CVS and Target: Boom in Healthcare M&A?
CVS Health's acquisition of Target’s pharmacy and clinical business has an upside for both firms, and is indicative of growth in healthcare M&A.
18 June 2015
Earlier this week, CVS Health announced a $1.9B acquisition of Target’s pharmacy and clinical business.
This deal has enormous upside for both firms, and is indicative of growth in the broader M&A marketplace.
In shifting this aspect of Target’s business to CVS, we feel that this deal has the potential to provide great synergies for both CVS and Target. For instance, Target’s increased foot traffic from CVS customers will improve its retail sales, especially its grocery business. And not only that, but by removing its pharmaceutical branch, a branch that Target CFO John Mulligan described as having “moderately negative” returns, Target can focus on other priorities within their retail business. CVS would acquire nearly 1,700 pharmacies, making it the largest retail pharmacy chain in the U.S. In addition to those pharmacies, CVS will also acquire 80 clinics which will help it reach its goal of operating 1,500 MinuteClinics across the United States by 2017.
We’re only halfway through 2015, and the M&A industry has been booming. Global M&A volume in Q1 2015 was $804.5B, up 23% from the previous year — reaching its highest level since 2008. And Intralinks is predicting sustained growth in M&A through the end of Q3 2015. Data from the Intralinks® Deal Flow Predictor (DFP) predicts that global announced M&A deals will increase by 1% in the first 9 months of 2015, with a range of -1% to 3%.
In nearly every industry there has been a marked surge in M&A activity. In particular, the pharmacy and healthcare sectors have been very active as of recent. For example, in early April, the UnitedHealth Group’s OptumHealth platform purchased MedExpress, and urgent care platform. And remember FastMed Urgent Care was sold to private equity group Abry Partners? What about when Anthem made a potential bid for Cigna? All of these are big deals in the industry. The most notable though, by far, was this week’s announcement about CVS and Target.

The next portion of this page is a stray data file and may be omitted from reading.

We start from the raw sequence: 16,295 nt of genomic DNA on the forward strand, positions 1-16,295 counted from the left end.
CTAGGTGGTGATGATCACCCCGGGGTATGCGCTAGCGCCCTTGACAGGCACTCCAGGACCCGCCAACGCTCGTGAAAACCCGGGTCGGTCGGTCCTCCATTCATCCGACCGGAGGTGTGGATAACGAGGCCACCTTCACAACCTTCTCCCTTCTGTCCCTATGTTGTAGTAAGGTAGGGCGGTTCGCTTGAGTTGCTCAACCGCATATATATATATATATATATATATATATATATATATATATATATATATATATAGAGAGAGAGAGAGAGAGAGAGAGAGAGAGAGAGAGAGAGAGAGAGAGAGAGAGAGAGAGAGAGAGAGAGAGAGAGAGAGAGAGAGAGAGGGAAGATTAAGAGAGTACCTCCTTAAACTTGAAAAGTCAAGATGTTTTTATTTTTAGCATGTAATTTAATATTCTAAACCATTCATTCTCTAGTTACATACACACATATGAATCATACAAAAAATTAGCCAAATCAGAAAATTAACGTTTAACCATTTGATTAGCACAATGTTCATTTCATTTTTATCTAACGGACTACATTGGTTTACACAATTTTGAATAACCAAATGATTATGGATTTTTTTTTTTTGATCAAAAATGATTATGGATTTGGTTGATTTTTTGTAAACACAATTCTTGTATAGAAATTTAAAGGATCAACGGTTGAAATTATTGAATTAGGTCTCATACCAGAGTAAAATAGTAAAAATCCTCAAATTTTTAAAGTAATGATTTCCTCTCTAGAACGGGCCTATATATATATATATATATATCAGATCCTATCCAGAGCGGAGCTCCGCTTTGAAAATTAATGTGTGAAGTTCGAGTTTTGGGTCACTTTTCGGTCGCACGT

While this surge in healthcare M&A is no surprise given the larger context of YTD deal volume, it also may stem from an increasingly complex regulatory market. In the wake of healthcare legislation such as the Affordable Care Act, it becomes more difficult to efficiently manage a healthcare organization. This also raises some concern for the viability of smaller providers of pharmaceuticals and healthcare. Smaller firms may find themselves under even more pressure to sell to larger conglomerates such as Walgreens or CVS.
As the year continues, we can expect to see more M&A deals in the healthcare and pharmacy sectors, but the main thing to keep an eye on is the fate of smaller companies in a market increasingly dominated by large firms.
Brian S. Hwang is Director of Strategic Business & Corporate Development at Intralinks. Brian joined Intralinks from RR Donnelley Global Capital Markets where he primarily worked with clients in the Midwest and Northeast, consulting on initiatives related to disclosure issues for SEC financial reporting, US Proxy compliance and transactional due diligence. Brian started his career with New York City law firm Wachtell, Lipton, Rosen & Katz, where he was involved in the due diligence and execution of transactions, valued at over $350 billion.